IDEAS home Printed from https://ideas.repec.org/p/zbw/glodps/776.html
   My bibliography  Save this paper

Citizens' Opinions of and Experiences with Government Responses to COVID-19 Pandemic in Vietnam

Author

Listed:
  • Do, Huyen Thanh
  • Nguyen, Cuong Viet
  • Nguyen, Long Thanh
  • Nguyen, Phuong Minh
  • Ngo, Quyen Ha
  • Phung, Quyen Ha

Abstract

The study aims to understand the impact of COVID-19 on citizens' livelihoods, the accessibility and effectiveness of the Government's relief packages, and public confidence and trust in the government responses to the pandemic. The study reveals several important findings as follows. First, the government responses to contain the COVID-19 outbreak have proved to be swift and effective, according to citizens surveyed. This is evident in the respondents' high consensus of strong support for government policy and actions to contain the pandemic. Importantly, people who have positive experiences with their provincial performance in governance and public administration were more supportive of the government's responses during the pandemic. Second, despite such government and citizen responses, the COVID-19 pandemic has generated negative impacts on the Vietnamese citizens and the national economy as a whole. The survey findings reveal that 24 percent of the respondents reported job losses because of the pandemic. These are also 65 percent of the respondents reporting income loss. Third, the findings of the survey reaffirm an overall positive feedback from citizens of and experience with the government's support package. People who received supports from the package were more likely to support the government's responses to the COVID-19 pandemic.

Suggested Citation

  • Do, Huyen Thanh & Nguyen, Cuong Viet & Nguyen, Long Thanh & Nguyen, Phuong Minh & Ngo, Quyen Ha & Phung, Quyen Ha, 2021. "Citizens' Opinions of and Experiences with Government Responses to COVID-19 Pandemic in Vietnam," GLO Discussion Paper Series 776, Global Labor Organization (GLO).
  • Handle: RePEc:zbw:glodps:776
    as

    Download full text from publisher

    File URL: https://www.econstor.eu/bitstream/10419/229435/1/GLO-DP-0776.pdf
    Download Restriction: no
    ---><---

    References listed on IDEAS

    as
    1. Nhan Phuc Thanh Nguyen & Tuyen Dinh Hoang & Vi Thao Tran & Cuc Thi Vu & Joseph Nelson Siewe Fodjo & Robert Colebunders & Michael P Dunne & Thang Van Vo, 2020. "Preventive behavior of Vietnamese people in response to the COVID-19 pandemic," PLOS ONE, Public Library of Science, vol. 15(9), pages 1-11, September.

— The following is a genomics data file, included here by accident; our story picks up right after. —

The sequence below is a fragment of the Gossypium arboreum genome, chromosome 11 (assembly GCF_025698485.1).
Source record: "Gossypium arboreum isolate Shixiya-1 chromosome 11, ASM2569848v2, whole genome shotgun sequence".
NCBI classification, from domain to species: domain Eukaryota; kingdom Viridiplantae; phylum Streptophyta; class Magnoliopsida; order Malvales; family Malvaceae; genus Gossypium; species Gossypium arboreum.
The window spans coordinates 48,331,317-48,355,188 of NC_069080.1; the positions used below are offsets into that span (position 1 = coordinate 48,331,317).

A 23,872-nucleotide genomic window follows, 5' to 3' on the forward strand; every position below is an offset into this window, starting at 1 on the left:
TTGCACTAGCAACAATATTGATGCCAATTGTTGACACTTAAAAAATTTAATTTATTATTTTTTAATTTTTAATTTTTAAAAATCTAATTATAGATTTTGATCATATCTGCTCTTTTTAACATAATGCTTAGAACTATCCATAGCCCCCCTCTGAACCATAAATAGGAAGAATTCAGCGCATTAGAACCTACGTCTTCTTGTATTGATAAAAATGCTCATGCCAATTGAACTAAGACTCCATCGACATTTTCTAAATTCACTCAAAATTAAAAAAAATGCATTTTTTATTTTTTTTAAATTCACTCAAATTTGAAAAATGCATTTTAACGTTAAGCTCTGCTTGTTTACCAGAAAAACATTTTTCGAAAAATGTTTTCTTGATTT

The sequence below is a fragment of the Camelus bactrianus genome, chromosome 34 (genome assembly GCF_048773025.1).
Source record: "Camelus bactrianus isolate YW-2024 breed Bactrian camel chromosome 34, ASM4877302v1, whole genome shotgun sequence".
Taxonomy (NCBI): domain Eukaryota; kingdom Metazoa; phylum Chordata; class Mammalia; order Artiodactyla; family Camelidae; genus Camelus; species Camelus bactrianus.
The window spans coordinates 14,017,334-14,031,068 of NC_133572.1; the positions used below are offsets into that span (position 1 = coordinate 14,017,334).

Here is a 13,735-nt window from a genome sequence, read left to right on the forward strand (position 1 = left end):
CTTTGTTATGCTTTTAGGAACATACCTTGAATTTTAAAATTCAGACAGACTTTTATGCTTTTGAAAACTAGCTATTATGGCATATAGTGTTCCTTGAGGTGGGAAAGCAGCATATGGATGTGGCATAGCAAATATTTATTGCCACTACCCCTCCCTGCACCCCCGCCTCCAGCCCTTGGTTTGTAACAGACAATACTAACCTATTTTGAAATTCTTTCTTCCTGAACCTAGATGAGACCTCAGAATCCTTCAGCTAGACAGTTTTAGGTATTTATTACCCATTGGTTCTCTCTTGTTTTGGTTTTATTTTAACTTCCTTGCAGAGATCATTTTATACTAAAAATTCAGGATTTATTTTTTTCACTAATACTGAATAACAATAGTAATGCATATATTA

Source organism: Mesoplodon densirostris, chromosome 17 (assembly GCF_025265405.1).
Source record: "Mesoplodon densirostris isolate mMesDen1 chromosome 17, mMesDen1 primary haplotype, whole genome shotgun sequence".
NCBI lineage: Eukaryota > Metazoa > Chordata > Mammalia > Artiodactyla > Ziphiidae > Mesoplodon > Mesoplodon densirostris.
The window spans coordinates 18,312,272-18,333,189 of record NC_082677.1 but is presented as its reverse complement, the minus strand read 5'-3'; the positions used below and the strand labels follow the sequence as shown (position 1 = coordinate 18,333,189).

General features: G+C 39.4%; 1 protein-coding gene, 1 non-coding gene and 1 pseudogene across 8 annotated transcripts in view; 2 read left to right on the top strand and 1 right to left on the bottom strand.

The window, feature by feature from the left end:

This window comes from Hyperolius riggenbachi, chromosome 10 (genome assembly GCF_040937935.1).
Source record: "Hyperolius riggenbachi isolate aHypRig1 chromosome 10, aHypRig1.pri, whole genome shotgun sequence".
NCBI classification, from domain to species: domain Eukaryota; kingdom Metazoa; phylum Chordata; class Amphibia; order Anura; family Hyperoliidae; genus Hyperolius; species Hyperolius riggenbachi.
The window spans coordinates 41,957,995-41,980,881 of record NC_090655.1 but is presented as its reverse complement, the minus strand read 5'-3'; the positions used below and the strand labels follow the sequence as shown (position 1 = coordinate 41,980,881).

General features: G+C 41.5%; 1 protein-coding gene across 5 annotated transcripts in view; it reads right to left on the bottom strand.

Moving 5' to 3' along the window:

2. Deon Filmer & Lant Pritchett, 2001. "Estimating Wealth Effects Without Expenditure Data—Or Tears: An Application To Educational Enrollments In States Of India," Demography, Springer;Population Association of America (PAA), vol. 38(1), pages 115-132, February.
    Full references (including those not matched with items on IDEAS)

    Most related items

    These are the items that most often cite the same works as this one and are cited by the same works as this one.
    1. Diane Coffey & Ashwini Deshpande & Jeffrey Hammer & Dean Spears, 2019. "Local Social Inequality, Economic Inequality, and Disparities in Child Height in India," Demography, Springer;Population Association of America (PAA), vol. 56(4), pages 1427-1452, August.
    2. Angus Deaton & Jean Dreze, 2008. "Nutrition in India: Facts and Interpretations," Working Papers 1071, Princeton University, Woodrow Wilson School of Public and International Affairs, Research Program in Development Studies..
    3. Kumar, Kaushalendra & Shukla, Ankita & Singh, Abhishek & Ram, Faujdar & Kowal, Paul, 2016. "Association between wealth and health among older adults in rural China and India," The Journal of the Economics of Ageing, Elsevier, vol. 7(C), pages 43-52.
    4. Winters, P. & Kafle, K. & Benfica, R., 2018. "IFAD RESEARCH SERIES 21 - Does relative deprivation induce migration? Evidence from sub-Saharan Africa," IFAD Research Series 280070, International Fund for Agricultural Development (IFAD).
    5. Ravi Prakash & Abhishek Singh, 2014. "Who Marries Whom? Changing Mate Selection Preferences in Urban India and Emerging Implications on Social Institutions," Population Research and Policy Review, Springer;Southern Demographic Association (SDA), vol. 33(2), pages 205-227, April.
    6. Tuccio, Michele & Wahba, Jackline & Hamdouch, Bachir, 2016. "International Migration: Driver of Political and Social Change?," IZA Discussion Papers 9794, Institute of Labor Economics (IZA).
    7. Derek Headey & David Stifel & Liangzhi You & Zhe Guo, 2018. "Remoteness, urbanization, and child nutrition in sub‐Saharan Africa," Agricultural Economics, International Association of Agricultural Economists, vol. 49(6), pages 765-775, November.
    8. Barik, Debasis & Desai, Sonalde & Vanneman, Reeve, 2018. "Economic Status and Adult Mortality in India: Is the Relationship Sensitive to Choice of Indicators?," World Development, Elsevier, vol. 103(C), pages 176-187.